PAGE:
Critical Teaching Manifesto

This is my manifesto that constantly evolves as I continue to learn and grow. These are the core beliefs that shape my manifesto:

  1. A successful classroom relies on knowing and understanding students on a personal level.

From past experiences, students learn best from educators that take the time to get to know them past simply knowing their name. By building meaningful relationships with students, a mutual respect is created. This allows students to feel heard, safe, and respected in the classroom. This creates a comfortable space where students can be themselves and learn in suitable ways for them. I also have the responsibility to educate myself in ways that I can support every student in the classroom. 

  1. Students have the right to be taught how to learn to become life-long learners.

“Knowledge of today will have less relevance in tomorrow’s society, and as such, students’ competence to seek, acquire, and develop new knowledge is just as important, if not more, than internalising currently available factual information. Today’s schools need to prepare for tomorrow, and educating independent self-regulated learners who believe in their own capacity to engage in continuous learning and knowledge production should be the aim of today’s society.”

~Smith et al.

As an educator, I am responsible for preparing my students for the quickly evolving world. Students need the opportunity to learn in ways that create a sense of responsibility for their learning outside of educational institutions. I can choose to teach students using inquiry activities, hands-on-learning opportunities, place-based learning, and giving students the opportunity to work towards their own goals. I will act as a facilitator of learning and give my students the tools they will need to learn in and out of the classroom.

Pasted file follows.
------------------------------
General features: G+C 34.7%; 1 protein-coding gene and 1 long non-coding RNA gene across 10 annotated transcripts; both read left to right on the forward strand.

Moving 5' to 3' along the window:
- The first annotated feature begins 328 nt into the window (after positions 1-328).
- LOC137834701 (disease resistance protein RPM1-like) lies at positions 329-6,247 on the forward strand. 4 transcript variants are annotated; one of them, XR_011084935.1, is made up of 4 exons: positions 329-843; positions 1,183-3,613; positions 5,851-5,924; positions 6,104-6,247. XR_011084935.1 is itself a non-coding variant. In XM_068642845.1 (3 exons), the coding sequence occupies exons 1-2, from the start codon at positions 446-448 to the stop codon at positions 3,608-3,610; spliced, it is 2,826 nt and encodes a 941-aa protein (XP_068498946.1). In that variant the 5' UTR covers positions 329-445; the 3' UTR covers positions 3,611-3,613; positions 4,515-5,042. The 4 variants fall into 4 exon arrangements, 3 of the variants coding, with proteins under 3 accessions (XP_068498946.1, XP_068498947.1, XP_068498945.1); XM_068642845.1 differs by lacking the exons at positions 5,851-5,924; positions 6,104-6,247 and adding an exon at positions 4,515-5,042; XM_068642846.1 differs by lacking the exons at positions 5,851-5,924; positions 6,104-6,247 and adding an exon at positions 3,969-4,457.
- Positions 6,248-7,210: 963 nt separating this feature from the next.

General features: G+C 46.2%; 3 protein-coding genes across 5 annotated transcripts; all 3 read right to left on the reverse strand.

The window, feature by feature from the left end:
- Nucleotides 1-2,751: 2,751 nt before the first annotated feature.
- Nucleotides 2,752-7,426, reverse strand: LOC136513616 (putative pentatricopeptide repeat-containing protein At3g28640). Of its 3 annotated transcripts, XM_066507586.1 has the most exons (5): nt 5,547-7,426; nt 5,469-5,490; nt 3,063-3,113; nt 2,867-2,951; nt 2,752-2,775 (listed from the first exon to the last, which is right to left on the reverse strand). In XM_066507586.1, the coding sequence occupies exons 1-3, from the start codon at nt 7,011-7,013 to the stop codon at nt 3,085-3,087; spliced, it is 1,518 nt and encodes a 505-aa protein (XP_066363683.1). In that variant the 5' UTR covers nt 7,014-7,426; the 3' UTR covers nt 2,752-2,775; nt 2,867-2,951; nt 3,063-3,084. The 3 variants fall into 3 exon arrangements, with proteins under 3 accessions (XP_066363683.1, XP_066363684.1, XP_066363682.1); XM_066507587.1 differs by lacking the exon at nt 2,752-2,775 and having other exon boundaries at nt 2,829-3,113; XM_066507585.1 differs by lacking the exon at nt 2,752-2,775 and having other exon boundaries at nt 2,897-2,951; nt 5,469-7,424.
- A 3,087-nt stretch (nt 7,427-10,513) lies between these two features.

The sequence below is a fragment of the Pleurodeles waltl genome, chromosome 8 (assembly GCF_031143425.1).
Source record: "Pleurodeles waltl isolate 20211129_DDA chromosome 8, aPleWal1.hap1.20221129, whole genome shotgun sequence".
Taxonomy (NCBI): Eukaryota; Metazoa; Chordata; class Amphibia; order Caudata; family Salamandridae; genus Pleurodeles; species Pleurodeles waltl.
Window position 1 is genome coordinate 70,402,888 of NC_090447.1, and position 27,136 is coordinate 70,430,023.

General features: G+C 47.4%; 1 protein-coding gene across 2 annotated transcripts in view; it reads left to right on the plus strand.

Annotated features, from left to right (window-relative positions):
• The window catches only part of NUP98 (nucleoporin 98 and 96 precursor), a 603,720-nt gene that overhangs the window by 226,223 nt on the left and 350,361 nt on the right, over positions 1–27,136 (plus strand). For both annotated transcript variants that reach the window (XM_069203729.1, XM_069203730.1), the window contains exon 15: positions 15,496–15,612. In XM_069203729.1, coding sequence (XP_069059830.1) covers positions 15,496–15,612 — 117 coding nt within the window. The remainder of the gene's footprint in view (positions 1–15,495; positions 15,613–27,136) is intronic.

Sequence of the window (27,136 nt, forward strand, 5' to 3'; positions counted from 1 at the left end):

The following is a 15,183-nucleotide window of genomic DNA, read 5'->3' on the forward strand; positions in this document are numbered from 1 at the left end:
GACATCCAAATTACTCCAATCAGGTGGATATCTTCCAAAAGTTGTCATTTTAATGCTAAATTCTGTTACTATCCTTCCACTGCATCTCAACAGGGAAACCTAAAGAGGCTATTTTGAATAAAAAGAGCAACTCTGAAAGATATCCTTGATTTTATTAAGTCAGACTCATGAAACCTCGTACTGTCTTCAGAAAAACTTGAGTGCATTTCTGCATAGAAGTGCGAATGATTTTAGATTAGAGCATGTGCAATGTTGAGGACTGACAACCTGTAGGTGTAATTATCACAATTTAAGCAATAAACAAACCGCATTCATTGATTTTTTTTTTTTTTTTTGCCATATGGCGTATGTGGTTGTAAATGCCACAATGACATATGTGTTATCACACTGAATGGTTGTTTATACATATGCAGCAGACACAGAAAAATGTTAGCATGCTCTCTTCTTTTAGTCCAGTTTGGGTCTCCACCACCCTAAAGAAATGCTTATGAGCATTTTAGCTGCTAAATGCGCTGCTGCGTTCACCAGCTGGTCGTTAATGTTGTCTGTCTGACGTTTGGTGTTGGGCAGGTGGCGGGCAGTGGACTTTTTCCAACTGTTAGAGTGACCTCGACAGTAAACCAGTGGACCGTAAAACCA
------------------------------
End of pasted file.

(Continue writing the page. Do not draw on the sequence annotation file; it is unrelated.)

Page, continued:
1. Anti-oppressive pedagogy is a crucial aspect of a classroom.

“In short, these studies urge educators not to ignore the differences in their students’ identities, and not to assume that their students are “normal” (and expect them to have normative, privileged identities) or neutral, in other words without race, sex, and so forth (which is often read as “normal” anyway). Rather, educators could work to learn about, acknowledge, and affirm differences and tailor their teaching to the specifics of their student population.”


A successful anti-oppressive educator, continues learning why the common-sense understandings are harmful ways of thinking for students. The process of educating myself will never end. By using an anti-oppressive approach to pedagogy it opens the opportunity for students to educate themselves to become members of society that question the current narratives. Giving students the tools they require to challenge the dominant narratives by telling more than a single story is key to changing the narrative.